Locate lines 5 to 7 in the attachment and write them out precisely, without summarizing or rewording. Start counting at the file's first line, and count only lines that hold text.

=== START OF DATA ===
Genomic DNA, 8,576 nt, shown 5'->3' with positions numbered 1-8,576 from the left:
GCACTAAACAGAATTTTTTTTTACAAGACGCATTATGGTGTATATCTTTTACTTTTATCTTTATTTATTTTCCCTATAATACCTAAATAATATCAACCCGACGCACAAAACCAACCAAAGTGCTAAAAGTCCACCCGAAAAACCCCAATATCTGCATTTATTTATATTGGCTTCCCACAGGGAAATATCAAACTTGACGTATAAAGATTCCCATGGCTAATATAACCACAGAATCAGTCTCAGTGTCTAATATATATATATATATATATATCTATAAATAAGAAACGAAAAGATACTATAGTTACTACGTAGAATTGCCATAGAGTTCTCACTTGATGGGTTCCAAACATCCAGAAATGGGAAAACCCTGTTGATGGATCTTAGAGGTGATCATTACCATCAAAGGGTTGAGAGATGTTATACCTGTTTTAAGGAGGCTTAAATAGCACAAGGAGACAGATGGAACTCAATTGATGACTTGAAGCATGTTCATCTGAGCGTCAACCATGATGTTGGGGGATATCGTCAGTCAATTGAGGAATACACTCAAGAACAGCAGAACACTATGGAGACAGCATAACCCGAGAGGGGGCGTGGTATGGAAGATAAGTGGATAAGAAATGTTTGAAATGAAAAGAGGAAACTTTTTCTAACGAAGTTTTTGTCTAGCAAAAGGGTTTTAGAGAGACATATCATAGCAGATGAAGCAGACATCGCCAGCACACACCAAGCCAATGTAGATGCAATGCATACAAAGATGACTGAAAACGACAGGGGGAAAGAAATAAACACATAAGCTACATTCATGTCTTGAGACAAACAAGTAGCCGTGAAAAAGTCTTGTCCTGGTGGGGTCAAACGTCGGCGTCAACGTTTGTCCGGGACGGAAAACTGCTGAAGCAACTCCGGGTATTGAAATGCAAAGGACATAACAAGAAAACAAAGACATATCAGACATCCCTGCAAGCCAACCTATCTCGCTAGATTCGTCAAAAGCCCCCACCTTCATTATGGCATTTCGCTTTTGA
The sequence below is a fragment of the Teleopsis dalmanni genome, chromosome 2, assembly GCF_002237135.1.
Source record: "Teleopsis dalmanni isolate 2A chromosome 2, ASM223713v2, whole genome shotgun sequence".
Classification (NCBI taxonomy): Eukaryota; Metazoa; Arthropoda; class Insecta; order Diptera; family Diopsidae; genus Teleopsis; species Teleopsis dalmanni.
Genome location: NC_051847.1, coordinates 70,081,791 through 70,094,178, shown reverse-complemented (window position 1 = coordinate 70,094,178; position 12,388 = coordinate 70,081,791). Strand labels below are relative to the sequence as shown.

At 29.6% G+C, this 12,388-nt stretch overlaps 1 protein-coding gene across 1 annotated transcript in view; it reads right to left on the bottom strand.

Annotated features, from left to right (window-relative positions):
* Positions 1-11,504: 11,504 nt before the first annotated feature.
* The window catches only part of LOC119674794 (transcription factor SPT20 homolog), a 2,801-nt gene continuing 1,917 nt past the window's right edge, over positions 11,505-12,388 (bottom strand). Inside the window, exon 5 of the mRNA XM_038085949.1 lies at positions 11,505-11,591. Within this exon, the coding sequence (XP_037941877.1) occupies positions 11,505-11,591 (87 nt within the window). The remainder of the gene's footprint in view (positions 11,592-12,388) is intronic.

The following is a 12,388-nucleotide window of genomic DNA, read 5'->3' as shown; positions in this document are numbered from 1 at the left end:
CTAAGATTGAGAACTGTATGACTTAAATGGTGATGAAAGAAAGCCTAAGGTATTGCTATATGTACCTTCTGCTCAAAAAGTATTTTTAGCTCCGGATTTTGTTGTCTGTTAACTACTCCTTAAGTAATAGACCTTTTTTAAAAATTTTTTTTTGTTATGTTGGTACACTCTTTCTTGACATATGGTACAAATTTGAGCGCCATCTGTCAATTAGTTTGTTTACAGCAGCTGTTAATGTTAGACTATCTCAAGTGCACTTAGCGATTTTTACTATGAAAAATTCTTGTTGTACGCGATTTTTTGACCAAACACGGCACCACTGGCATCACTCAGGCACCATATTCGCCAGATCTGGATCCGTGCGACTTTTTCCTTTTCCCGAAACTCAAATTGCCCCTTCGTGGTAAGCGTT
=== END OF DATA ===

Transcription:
Classification (NCBI taxonomy): Eukaryota; Metazoa; Arthropoda; class Insecta; order Diptera; family Diopsidae; genus Teleopsis; species Teleopsis dalmanni.
Genome location: NC_051847.1, coordinates 70,081,791 through 70,094,178, shown reverse-complemented (window position 1 = coordinate 70,094,178; position 12,388 = coordinate 70,081,791). Strand labels below are relative to the sequence as shown.

At 29.6% G+C, this 12,388-nt stretch overlaps 1 protein-coding gene across 1 annotated transcript in view; it reads right to left on the bottom strand.